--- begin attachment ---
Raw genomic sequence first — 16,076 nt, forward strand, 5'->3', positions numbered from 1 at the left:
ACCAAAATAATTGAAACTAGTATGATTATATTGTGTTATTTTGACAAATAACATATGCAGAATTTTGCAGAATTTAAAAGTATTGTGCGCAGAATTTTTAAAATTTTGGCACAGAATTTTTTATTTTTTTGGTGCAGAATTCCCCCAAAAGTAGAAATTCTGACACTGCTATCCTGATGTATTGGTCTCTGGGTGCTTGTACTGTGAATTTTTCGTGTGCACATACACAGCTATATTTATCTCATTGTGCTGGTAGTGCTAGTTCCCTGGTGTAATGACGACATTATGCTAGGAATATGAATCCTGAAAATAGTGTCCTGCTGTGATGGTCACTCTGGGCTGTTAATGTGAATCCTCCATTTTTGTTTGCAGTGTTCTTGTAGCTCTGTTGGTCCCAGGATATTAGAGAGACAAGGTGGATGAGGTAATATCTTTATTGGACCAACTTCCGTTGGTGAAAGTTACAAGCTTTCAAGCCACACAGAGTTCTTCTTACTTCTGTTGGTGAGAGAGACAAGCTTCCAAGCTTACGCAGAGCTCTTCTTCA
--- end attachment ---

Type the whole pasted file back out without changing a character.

Raw genomic sequence first — 16,076 nt, forward strand, 5'->3', positions numbered from 1 at the left:
ACCAAAATAATTGAAACTAGTATGATTATATTGTGTTATTTTGACAAATAACATATGCAGAATTTTGCAGAATTTAAAAGTATTGTGCGCAGAATTTTTAAAATTTTGGCACAGAATTTTTTATTTTTTTGGTGCAGAATTCCCCCAAAAGTAGAAATTCTGACACTGCTATCCTGATGTATTGGTCTCTGGGTGCTTGTACTGTGAATTTTTCGTGTGCACATACACAGCTATATTTATCTCATTGTGCTGGTAGTGCTAGTTCCCTGGTGTAATGACGACATTATGCTAGGAATATGAATCCTGAAAATAGTGTCCTGCTGTGATGGTCACTCTGGGCTGTTAATGTGAATCCTCCATTTTTGTTTGCAGTGTTCTTGTAGCTCTGTTGGTCCCAGGATATTAGAGAGACAAGGTGGATGAGGTAATATCTTTATTGGACCAACTTCCGTTGGTGAAAGTTACAAGCTTTCAAGCCACACAGAGTTCTTCTTACTTCTGTTGGTGAGAGAGACAAGCTTCCAAGCTTACGCAGAGCTCTTCTTCA